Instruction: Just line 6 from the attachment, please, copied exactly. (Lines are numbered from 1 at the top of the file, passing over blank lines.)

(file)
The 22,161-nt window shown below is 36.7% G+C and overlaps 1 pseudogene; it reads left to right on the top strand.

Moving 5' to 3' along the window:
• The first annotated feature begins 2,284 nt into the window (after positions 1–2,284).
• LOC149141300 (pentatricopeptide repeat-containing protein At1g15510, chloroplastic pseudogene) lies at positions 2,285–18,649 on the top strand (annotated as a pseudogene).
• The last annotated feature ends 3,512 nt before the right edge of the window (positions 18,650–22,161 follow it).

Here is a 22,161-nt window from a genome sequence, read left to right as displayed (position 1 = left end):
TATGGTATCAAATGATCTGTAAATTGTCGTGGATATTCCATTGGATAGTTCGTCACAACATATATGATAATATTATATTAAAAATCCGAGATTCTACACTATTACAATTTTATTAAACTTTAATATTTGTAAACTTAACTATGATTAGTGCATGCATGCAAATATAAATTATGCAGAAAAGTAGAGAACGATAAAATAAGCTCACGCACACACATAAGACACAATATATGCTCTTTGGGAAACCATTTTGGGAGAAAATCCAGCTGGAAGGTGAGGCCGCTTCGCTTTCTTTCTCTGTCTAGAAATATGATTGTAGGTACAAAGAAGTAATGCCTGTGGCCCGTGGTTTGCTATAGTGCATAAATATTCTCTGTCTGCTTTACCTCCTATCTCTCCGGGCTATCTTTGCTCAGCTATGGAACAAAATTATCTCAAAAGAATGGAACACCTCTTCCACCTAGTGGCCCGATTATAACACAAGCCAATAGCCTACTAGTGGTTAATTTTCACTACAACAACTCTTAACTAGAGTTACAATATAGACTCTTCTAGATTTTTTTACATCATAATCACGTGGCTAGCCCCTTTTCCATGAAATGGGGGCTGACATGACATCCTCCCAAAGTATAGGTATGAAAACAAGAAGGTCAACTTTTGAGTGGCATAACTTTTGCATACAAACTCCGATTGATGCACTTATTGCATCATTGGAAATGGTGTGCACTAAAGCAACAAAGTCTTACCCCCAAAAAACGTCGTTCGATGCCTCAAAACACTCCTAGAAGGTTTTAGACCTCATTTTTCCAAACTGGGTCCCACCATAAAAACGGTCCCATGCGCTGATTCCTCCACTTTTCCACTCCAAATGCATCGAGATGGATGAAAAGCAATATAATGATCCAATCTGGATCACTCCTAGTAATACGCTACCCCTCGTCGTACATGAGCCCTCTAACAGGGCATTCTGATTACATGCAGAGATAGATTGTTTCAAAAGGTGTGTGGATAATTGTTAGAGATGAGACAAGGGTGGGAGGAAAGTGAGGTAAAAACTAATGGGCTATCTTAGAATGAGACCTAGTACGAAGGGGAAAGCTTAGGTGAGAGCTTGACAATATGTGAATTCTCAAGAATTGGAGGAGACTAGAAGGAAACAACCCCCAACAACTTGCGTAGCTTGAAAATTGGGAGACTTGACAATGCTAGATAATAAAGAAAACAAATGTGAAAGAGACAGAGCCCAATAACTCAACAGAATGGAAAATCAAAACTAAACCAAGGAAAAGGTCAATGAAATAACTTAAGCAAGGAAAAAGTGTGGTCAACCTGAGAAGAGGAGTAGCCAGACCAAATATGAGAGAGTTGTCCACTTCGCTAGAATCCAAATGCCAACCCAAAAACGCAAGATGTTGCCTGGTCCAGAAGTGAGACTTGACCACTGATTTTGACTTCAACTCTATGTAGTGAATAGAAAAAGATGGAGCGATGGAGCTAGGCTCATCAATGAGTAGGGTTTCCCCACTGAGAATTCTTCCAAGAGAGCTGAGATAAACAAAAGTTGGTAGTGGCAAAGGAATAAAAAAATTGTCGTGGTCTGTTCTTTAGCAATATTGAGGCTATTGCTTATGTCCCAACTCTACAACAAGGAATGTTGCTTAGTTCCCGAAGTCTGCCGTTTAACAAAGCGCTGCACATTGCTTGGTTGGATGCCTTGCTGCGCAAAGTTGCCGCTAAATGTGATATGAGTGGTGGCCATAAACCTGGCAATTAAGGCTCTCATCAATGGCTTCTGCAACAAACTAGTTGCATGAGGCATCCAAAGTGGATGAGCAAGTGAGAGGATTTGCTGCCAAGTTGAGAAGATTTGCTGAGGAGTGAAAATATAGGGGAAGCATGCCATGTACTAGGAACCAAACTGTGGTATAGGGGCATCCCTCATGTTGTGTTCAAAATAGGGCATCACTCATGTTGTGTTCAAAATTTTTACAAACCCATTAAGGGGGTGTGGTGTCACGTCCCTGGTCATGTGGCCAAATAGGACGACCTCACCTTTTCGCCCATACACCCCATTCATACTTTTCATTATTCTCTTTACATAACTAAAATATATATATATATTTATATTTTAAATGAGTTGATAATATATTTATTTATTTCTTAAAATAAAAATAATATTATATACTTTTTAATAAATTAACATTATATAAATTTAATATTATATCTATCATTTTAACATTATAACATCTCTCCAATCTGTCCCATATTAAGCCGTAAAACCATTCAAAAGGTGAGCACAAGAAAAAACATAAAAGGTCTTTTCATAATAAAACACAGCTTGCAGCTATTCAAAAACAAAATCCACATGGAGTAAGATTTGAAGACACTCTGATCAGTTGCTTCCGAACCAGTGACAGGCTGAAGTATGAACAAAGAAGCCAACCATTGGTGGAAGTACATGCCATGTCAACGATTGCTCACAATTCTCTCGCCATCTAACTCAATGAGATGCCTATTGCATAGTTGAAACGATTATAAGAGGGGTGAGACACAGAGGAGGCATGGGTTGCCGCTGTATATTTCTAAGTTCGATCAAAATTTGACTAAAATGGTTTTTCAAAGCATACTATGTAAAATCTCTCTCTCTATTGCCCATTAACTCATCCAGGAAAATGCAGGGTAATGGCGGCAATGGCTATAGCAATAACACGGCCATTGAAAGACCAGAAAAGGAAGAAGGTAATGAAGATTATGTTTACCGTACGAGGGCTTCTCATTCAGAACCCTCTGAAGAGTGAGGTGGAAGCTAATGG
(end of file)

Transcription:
Here is a 22,161-nt window from a genome sequence, read left to right as displayed (position 1 = left end):